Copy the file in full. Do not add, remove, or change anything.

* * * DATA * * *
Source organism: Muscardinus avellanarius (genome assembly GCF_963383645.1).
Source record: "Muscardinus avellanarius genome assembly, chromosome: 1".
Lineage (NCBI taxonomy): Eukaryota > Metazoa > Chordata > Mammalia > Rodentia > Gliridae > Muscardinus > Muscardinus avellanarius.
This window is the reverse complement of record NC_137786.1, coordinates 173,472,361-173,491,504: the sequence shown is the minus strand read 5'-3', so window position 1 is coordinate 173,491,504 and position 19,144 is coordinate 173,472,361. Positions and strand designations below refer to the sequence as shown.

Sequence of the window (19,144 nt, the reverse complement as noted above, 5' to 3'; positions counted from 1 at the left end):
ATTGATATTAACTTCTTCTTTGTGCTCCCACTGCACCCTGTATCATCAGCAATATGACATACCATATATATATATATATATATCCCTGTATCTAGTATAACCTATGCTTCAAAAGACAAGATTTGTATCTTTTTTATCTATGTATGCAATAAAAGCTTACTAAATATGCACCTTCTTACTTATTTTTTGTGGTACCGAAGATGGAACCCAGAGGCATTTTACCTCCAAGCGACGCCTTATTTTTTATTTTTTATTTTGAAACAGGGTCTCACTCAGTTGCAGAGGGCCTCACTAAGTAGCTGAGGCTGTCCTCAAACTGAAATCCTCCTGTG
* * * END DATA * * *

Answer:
Source organism: Muscardinus avellanarius (genome assembly GCF_963383645.1).
Source record: "Muscardinus avellanarius genome assembly, chromosome: 1".
Lineage (NCBI taxonomy): Eukaryota > Metazoa > Chordata > Mammalia > Rodentia > Gliridae > Muscardinus > Muscardinus avellanarius.
This window is the reverse complement of record NC_137786.1, coordinates 173,472,361-173,491,504: the sequence shown is the minus strand read 5'-3', so window position 1 is coordinate 173,491,504 and position 19,144 is coordinate 173,472,361. Positions and strand designations below refer to the sequence as shown.

Sequence of the window (19,144 nt, the reverse complement as noted above, 5' to 3'; positions counted from 1 at the left end):
ATTGATATTAACTTCTTCTTTGTGCTCCCACTGCACCCTGTATCATCAGCAATATGACATACCATATATATATATATATATATCCCTGTATCTAGTATAACCTATGCTTCAAAAGACAAGATTTGTATCTTTTTTATCTATGTATGCAATAAAAGCTTACTAAATATGCACCTTCTTACTTATTTTTTGTGGTACCGAAGATGGAACCCAGAGGCATTTTACCTCCAAGCGACGCCTTATTTTTTATTTTTTATTTTGAAACAGGGTCTCACTCAGTTGCAGAGGGCCTCACTAAGTAGCTGAGGCTGTCCTCAAACTGAAATCCTCCTGTG